Younger people are getting strokes, according to the journal of the American Medical Association.
Doctors say prevention is key, and one Irving man warns others to heed doctors' warnings.
Doug Meyers, 34, says the news should serve as a wake up call to all of us.
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He suffered a stroke earlier this year, without exhibiting any warning signs, in the garage of his Irving home.
"I got home after work. I just cracked a beer. I literally fell out of my chair," Meyers said. "Nothing on the right side of my body worked."
"I was thinking I was fine, because I could see everything perfectly," he added.
His roommate, Raney North, happened to walk into the garage moments after Meyers fell.
"He looked at me, but there were no words, and I asked, 'Doug, are you OK?'" North said. "You see eyes, thinking and processing, but there was no feedback. I knew when there was nothing in is arms and legs, I needed to call 9-1-1."
Doctors say Doug had a congenital heart defect that led to a blood clot near his brain.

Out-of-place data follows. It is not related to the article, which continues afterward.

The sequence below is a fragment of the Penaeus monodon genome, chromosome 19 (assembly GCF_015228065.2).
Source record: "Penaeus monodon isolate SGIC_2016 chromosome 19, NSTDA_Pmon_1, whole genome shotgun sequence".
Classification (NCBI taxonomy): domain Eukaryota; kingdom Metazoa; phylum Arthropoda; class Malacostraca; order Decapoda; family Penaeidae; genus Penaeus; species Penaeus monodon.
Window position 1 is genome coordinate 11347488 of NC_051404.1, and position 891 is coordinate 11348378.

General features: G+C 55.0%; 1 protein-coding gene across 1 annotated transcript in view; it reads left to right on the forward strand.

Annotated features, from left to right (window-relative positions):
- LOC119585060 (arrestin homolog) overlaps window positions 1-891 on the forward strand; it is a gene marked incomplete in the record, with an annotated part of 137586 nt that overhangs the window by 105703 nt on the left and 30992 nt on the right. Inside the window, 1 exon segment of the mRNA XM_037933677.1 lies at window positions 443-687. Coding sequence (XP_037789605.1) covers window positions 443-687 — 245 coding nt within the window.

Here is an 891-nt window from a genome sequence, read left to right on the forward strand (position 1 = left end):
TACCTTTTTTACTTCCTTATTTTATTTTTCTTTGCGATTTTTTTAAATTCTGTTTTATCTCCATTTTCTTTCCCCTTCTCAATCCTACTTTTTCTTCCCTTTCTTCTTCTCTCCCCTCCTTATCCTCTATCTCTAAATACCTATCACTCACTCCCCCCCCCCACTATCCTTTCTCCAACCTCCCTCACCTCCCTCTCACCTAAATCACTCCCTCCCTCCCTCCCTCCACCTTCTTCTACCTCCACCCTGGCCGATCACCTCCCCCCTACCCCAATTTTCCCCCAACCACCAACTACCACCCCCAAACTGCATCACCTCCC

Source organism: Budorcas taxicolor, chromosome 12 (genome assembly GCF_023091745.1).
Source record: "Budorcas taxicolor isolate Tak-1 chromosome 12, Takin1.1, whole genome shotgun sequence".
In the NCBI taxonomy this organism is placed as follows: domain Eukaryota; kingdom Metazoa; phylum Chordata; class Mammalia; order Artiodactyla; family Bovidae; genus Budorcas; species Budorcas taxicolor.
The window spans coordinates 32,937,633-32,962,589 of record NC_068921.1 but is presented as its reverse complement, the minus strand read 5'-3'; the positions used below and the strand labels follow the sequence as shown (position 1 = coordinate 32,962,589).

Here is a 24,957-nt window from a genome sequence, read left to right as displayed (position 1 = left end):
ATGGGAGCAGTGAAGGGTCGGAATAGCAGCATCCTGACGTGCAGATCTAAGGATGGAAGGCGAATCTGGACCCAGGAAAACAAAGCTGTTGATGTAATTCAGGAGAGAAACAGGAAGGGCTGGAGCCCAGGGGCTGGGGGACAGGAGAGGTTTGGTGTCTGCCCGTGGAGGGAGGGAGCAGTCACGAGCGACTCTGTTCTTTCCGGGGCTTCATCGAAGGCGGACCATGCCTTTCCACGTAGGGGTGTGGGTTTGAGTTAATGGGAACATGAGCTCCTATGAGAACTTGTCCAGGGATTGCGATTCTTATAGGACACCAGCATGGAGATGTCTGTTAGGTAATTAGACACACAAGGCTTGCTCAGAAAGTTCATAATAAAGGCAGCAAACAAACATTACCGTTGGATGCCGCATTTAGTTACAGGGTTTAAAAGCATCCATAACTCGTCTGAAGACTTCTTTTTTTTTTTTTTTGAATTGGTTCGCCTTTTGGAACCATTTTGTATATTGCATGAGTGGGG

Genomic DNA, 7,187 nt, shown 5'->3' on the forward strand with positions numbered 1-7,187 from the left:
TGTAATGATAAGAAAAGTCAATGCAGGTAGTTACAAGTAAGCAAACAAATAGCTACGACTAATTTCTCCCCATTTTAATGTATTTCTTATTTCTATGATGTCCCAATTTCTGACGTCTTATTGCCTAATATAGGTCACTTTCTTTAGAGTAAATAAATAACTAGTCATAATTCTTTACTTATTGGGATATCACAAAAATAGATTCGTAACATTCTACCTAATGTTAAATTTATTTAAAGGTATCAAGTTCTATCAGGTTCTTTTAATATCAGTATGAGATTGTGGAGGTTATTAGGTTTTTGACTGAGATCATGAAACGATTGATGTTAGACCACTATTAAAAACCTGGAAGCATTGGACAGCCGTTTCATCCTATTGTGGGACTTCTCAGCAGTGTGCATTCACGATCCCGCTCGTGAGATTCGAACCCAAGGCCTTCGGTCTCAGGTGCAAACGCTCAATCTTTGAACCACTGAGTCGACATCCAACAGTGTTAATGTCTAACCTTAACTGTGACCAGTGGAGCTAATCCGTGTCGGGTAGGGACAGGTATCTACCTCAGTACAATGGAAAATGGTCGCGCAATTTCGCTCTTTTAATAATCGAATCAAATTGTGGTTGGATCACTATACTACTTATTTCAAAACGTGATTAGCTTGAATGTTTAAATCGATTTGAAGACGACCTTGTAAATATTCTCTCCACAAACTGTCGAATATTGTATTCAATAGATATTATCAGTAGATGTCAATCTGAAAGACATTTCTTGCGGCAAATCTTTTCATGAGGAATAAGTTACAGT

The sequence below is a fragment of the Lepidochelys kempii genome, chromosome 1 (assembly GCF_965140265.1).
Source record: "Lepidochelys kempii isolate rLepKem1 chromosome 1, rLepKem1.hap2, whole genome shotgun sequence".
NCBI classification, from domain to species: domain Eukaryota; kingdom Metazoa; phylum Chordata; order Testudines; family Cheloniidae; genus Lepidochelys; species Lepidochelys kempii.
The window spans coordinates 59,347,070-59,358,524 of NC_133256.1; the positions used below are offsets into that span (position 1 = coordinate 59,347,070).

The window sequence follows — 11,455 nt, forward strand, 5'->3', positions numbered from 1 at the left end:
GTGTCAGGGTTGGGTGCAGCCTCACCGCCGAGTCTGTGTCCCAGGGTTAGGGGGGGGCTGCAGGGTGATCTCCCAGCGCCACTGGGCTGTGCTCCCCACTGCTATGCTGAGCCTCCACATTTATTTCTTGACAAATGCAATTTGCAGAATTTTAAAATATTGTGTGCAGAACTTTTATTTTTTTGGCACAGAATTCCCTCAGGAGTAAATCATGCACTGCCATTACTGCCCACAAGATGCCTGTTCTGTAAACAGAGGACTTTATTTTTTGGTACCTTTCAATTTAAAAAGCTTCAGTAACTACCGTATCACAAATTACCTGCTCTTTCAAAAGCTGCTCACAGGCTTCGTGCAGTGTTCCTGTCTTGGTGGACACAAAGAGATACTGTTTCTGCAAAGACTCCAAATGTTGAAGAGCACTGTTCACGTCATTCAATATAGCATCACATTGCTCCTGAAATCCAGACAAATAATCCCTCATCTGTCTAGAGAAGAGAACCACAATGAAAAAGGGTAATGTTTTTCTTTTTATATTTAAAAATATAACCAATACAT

It's a rare cause of stroke, but it made him part of a concerning statistic: one in five stroke victims is now under the age of 55.
"When we first saw Doug, I told my nurse, 'It always puts me in a foul mood when one of my stroke patients is actually younger than I am,'" said Dr. Dion Graybeal, head of Baylor University Medical Center's stroke department.
He says at one time, young people had strokes mainly because of undetected conditions like Meyers'.
Now, high blood pressure, hypertension, diabetes and tobacco use are more common causes of stroke in people in their 50s, 40s even 30s.
With a stroke, time-loss is brain-loss. Nearly two million brain cells die every minute a stroke goes untreated, and stroke is the number-one cause of adult disability.
"Prevention is always going to be the name of the game. Patients going out and seeing their primary provider, getting those routine screening exams, controlling their cholesterol, their diabetes, blood pressure, not smoking," Graybeal said.
Three weeks after his stroke, Meyers regained his speech but still has weakness on his right side.
Since the defect in his heart can't be repaired, he'll take medicine for the rest of his to prevent another stroke.
"You never know. You have to be aware. Anything can happen at anytime," Meyers said.
The American Stroke Association uses the acronym "FAST" to help you recognize the signs of stroke:
F stands for face. Ask the person to smile. Does one side of the face droop?
A is for arms. Ask the person to raise both arms.
S is for speech. Look for slurred or strange speech.
T is for time, which is of the essence during stroke. Always call 9-1-1.